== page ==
The Ministry of Justice Investigation Bureau (MJIB) is tracking the movement of money from foreign sources to prevent Chinese funds from being used to interfere in the presidential and legislative elections on Jan. 13, sources said yesterday.
The bureau’s Anti-Money Laundering Division is monitoring channels through which foreign money flows into Taiwan, such as underground remittance services, sources familiar with the matter said.
The effort is targeting offshore funding used to increase the click-through rate of online influencers, and support specific candidates and temple charity events, the sources said.
Some online opinion leaders who have gained notoriety by commenting on political issues publish content that attacks Taiwan, or is pro-Beijing, unverified or controversial to gain assistance and donations from Chinese supporters, they said, adding that the actions support China’s “cognitive warfare” tactics.
The bureau is closely monitoring controversial online personalities or the marketing companies behind them to determine if they receive money from suspicious sources, they said.
When suspicious funding is detected, the agencies trace the money and provide cash transaction reports and suspicious transaction reports to help prosecutors investigate such cases, they said.
Chinese election-interference strategies also include buying advertisements through third parties in Taiwan, such as supporters’ associations and foundations, or using temple charity events as a pretense for vote-buying, they said.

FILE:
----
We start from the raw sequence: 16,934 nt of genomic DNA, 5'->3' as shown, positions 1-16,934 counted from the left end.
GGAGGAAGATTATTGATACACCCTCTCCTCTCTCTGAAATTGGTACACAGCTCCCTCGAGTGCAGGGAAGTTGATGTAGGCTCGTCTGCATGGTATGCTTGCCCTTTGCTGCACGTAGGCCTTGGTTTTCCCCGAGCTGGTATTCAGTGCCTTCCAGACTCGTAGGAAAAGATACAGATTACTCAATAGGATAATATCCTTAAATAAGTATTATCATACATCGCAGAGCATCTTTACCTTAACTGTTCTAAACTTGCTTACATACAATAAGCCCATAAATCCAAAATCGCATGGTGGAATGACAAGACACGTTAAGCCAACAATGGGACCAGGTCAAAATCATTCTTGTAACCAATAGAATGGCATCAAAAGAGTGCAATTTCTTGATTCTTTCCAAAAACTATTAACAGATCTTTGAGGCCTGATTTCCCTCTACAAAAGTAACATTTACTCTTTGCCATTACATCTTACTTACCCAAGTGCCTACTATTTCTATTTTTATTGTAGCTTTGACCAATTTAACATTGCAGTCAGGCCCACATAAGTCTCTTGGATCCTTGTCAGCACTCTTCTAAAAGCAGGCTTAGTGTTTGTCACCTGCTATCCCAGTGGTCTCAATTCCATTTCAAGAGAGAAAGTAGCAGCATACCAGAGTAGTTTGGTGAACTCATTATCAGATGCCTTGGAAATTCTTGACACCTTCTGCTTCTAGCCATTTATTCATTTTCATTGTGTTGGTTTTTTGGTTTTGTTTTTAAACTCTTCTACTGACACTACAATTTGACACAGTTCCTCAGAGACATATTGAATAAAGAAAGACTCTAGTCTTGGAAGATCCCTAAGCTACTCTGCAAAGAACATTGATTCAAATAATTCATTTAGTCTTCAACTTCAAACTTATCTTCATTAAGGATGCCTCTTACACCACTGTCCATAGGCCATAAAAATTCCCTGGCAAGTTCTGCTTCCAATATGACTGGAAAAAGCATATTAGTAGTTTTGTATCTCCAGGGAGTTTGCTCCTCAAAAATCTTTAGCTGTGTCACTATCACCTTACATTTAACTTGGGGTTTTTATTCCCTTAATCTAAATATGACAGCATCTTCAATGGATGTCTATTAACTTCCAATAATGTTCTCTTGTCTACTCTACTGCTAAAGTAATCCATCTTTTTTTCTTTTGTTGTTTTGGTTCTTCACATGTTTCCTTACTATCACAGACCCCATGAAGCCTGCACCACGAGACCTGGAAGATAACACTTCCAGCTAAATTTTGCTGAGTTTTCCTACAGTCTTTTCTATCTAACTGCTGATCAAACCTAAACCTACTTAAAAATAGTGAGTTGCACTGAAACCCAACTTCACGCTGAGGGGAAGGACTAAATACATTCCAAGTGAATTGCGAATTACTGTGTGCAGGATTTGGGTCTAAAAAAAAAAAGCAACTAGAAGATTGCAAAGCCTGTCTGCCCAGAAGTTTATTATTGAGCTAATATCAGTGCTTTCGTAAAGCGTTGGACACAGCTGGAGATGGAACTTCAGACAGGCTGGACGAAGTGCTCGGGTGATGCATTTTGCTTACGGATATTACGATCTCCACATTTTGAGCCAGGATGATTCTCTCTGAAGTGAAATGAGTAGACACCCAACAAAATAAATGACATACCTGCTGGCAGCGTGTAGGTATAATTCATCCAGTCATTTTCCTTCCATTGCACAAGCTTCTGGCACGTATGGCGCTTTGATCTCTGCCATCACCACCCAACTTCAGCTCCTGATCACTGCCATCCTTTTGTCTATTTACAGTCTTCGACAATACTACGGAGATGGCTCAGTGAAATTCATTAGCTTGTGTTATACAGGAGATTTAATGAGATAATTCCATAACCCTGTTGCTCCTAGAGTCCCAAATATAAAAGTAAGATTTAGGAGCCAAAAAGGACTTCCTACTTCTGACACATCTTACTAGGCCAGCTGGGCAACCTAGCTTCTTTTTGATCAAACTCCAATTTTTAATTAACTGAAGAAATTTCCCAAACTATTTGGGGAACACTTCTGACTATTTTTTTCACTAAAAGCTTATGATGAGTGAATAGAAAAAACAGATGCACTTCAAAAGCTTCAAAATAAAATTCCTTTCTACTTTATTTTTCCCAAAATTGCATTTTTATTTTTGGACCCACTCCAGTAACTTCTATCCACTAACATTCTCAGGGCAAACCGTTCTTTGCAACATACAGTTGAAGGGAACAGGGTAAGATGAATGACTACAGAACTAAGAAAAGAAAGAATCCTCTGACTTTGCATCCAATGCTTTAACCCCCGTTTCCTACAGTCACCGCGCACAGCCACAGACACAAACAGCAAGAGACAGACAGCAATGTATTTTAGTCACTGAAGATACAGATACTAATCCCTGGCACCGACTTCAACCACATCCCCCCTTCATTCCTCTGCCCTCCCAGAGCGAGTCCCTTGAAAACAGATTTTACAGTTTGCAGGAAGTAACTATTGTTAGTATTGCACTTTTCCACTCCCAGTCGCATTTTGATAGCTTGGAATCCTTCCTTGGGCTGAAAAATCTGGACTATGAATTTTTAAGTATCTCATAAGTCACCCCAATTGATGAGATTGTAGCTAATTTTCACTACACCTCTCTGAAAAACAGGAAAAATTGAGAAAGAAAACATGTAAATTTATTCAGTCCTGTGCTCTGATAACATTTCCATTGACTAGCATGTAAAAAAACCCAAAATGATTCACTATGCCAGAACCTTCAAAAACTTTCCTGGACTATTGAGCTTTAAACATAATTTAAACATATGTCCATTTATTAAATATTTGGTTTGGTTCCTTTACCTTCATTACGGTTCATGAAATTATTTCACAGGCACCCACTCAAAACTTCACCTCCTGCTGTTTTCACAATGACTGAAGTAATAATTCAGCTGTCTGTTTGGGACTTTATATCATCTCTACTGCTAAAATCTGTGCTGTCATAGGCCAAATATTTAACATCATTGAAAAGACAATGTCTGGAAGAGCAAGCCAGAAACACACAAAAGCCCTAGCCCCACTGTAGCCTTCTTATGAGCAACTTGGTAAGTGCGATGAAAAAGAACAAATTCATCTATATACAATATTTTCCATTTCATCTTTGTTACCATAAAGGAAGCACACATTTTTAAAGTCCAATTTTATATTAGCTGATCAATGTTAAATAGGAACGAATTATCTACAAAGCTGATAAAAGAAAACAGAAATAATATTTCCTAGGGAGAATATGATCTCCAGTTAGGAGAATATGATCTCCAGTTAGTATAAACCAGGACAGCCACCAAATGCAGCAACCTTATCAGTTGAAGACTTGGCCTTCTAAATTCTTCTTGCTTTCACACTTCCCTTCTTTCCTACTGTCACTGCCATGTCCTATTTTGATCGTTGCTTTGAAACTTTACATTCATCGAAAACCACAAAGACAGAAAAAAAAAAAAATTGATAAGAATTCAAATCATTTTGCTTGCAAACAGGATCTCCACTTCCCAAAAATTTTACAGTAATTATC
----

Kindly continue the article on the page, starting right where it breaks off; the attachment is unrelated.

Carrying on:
Funding for such efforts might be transferred through underground remittance or money laundering schemes using cryptocurrencies, the sources said.
The bureau is working with local prosecutors to share information regarding such cases, they said.
Lo Cheng-chung (羅承宗), a professor and director of Southern Taiwan University of Science and Technology’s Institute of Financial and Economic Law, yesterday said that authorities should target “upstream” funding sources to prevent foreign actors from spreading disinformation through online influencers.
Regulations that have been put in place to prevent foreign actors from interfering in the nation’s radio, television and publishing industries cannot effectively regulate behavior on social media, Lo said.
A large amount of false information is spread online, preventing the public from receiving accurate and complete information, which poses a serious threat to democracy, he said.
France has passed legislation to fight online misinformation, while Germany has passed the Network Enforcement Act to combat false news online and the EU passed the Digital Services Act to protect the rights of digital users, which demonstrates the necessity for legislation to prevent disinformation, he said.
The Securities Investment Trust and Consulting Act (證券投資信託及顧問法) has been amended to regulate online influencers creating content related to investments and holding online platforms accountable for fraud that harms investors, Lo said.
To combat disinformation, Taiwan should follow the example of the EU to require platform operators to be transparent and disclose where their funding comes from, which would reveal which influencers are “paid to talk,” he said.
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